10 Reasons why I love Silkies (the chickens not the underwear!)

We got out first chickens in January of this year.  The local feed store wouldn’t have their chicks until March so my sister, who was visiting one weekend, found a local farm that had silkie chicks.  We got ALL of them!  They were just so cute!

Just a few months later and I  know so much more now about breeds and raising chickens, but Silkies remain my most favorite breed.  Let me tell you why!

 

1. Kid Friendly

Their non aggressive demeanor make them great for kids. (While no two chickens are the same, in general, this breed is one of the most docile)

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Our resident Chicken whisperer.

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Maude getting her nails done by Jojo at the CottenPatch Salon.

 

 

2. Born to Brood

They are good mammas and tend to go broody more often than some other breeds. (We haven’t had the chance to have them raise chicks yet, but when we introduced them to some younger chicks, they took them right in and accepted them without trouble.)

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A small bantam silkie and her chicks. (Stock photo courtesy Adobe)

3.They’re clean (ish)

Believe it or not, they don’t make as big of a mess as other breeds.  (I’m not kidding, we had our 10 silkies in the run and yeah, they made a mess – they’re chickens, they poo.  But we added 6 more Orpington who were just 6 weeks old and the mess quadrupled!  Silkies are just more respectful of their living quarters.)

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4.Have you seen a fluffier butt???  I mean seriously! backyard chickens_9backyard chickens_4

 

5. They snuggle

They’re friendly!  (My silkies took a little while to warm up, but now they follow me around.  I’m head treat giver so they don’t mind giving a cuddle in exchange for snacks.)

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This one is taking a nap on my lap while we lounge by an evening campfire.

 

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Beware…toes may be mistaken for snacks.

 

6.  Ground Bound

They won’t fly away.  (Silkies can’t fly very high, mostly they climb on stuff and then fall off with some wing flapping.  This is also helpful because you won’t ever find them on your outside table, or pooping on the backs of your chairs – they just can’t get up there. The highest mine can get is on the kid’s picnic table.)

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This Silkie is “flying” off the child-sized picnic table.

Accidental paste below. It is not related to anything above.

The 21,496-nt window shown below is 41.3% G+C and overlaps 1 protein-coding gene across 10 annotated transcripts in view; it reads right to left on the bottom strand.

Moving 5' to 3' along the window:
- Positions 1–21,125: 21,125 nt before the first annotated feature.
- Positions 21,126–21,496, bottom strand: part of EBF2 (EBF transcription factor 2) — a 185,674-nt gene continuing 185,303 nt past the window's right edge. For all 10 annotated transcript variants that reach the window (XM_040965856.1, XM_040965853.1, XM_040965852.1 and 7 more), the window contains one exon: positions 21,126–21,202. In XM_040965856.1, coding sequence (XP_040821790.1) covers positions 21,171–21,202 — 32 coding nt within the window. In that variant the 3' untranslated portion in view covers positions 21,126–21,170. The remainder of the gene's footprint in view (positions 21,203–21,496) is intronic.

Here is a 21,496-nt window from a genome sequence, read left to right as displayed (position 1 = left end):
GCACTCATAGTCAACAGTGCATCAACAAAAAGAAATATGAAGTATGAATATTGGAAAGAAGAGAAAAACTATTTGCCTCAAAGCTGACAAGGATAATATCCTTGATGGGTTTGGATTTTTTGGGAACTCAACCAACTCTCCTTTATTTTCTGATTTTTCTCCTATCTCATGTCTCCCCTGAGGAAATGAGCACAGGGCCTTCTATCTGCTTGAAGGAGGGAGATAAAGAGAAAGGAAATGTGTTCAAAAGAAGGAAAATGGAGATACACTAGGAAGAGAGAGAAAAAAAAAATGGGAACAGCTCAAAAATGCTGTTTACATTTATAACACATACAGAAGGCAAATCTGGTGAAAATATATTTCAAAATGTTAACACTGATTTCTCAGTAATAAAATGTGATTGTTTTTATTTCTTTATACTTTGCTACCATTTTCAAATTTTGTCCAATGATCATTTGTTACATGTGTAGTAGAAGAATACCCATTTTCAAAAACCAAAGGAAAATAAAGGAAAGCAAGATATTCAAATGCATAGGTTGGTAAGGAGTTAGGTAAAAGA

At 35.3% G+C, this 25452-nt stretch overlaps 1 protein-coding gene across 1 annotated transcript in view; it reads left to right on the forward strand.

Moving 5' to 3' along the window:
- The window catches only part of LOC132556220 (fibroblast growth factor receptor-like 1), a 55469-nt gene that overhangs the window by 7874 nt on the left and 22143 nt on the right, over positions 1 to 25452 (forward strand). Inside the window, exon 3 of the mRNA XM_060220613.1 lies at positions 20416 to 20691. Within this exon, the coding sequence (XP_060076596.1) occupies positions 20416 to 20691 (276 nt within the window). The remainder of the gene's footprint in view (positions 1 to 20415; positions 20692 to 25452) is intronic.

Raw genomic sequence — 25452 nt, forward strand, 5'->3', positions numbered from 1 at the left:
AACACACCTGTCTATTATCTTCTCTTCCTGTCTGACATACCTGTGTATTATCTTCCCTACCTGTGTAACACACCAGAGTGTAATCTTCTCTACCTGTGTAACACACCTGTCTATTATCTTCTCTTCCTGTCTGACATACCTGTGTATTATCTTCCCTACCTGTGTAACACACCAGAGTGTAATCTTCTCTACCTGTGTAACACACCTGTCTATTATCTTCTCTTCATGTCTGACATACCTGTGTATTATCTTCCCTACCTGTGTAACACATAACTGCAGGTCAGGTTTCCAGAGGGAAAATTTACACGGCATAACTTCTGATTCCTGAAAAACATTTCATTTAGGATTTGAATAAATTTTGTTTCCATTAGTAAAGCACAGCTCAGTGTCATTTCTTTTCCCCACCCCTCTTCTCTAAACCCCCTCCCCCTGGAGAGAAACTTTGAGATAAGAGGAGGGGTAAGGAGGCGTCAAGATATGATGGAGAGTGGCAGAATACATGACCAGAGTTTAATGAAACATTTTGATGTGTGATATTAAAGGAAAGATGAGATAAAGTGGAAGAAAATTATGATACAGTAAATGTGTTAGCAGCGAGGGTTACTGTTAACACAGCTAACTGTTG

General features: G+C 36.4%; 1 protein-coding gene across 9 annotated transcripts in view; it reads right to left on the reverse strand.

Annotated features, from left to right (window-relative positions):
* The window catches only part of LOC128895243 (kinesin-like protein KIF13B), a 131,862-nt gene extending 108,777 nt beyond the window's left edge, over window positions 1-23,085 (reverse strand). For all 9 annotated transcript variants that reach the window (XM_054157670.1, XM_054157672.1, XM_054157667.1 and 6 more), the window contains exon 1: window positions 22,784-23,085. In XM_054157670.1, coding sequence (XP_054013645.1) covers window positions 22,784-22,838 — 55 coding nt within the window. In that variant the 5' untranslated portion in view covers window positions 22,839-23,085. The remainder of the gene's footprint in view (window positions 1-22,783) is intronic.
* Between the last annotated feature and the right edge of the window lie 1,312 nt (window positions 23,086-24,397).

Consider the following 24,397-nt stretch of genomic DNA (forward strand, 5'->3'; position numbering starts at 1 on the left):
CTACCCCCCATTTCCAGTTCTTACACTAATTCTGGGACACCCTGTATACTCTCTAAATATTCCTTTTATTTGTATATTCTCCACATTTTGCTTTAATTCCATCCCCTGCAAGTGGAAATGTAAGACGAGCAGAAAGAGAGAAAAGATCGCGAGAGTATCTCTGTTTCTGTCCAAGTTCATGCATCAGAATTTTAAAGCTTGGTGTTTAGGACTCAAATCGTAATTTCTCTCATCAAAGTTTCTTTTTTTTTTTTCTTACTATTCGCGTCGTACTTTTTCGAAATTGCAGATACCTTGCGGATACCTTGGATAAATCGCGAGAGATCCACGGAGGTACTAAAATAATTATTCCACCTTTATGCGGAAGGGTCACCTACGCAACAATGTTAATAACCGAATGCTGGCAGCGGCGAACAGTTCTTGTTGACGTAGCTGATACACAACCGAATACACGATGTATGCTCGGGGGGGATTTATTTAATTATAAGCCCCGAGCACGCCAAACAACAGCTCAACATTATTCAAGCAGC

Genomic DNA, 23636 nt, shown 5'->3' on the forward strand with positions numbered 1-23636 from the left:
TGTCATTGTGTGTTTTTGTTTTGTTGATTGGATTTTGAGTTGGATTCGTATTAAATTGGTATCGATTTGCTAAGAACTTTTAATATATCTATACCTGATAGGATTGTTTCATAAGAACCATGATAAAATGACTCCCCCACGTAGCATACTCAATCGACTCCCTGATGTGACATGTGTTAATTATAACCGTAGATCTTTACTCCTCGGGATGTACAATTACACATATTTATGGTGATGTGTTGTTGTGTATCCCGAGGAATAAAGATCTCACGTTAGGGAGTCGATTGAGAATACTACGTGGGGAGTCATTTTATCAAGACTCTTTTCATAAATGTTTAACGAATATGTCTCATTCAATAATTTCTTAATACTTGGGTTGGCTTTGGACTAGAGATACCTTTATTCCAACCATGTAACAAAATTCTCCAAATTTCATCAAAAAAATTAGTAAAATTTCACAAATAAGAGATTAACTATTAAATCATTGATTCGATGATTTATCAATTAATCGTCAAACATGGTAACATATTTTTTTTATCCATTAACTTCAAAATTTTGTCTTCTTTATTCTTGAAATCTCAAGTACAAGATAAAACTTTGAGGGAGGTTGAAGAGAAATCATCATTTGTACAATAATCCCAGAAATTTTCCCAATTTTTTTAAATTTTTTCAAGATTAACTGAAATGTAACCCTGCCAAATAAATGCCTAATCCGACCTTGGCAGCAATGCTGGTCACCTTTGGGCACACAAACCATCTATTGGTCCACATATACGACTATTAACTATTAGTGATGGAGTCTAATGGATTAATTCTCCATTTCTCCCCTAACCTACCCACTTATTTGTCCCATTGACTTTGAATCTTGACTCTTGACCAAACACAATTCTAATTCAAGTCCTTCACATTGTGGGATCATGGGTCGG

7. Birds of a Feather

They stick together.  (Most chickens stay together, but I’ve noticed my silkies are a tight-knit group and love to stick close together.)

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That’s Todd, a young rooster.

8. Total Clowns

They have such funny personalities. And those pom-pom heads are the funniest!  (I can’t help but giggle every time I look at them.)

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Maude letting me know we are out of mealworms and she is NOT pleased.

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Parker, another little roo, checking out the view from “above”.

9.  Knights in feathered Armor

The roosters are very protective.  (Our oldest silkie, Dave, is an awesome dad.  He makes sure everyone stays in line, and we laugh when we see him chasing one of the girls who’s wondered a little too far for his liking.)

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This is Dave, head roo – letting out his famous crow.  He looks different because he doesn’t have a full beard.  The full beard gives them that Pom-Pom look.

 

 

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Dave wants to know what I’m doing with that big camera around his flock.  He stands guard while they munch.

10. They’re not camera-shy

They love to take selfies!

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Both of these are Maude, taken just a month apart.  I like what she did with her hair.

There are a couple of cons to having silkies, which I should mention in case you’re thinking of picking this breed.  They do lay eggs, but they are smaller than the average egg.  The fully bearded ones don’t see all that well, so if you live in an area with a lot of predators, you’ll want to take precautions to keep them safe.  They are smaller and very docile so they tend to get picked on by larger birds.  We had our silkies first, so adding more birds of other breeds hasn’t been a problem for us.

Thinking of getting your own backyard chickens?  Check out my post about how we built our first brooder box for the chickie babes HERE

Comment below with your favorite breed.

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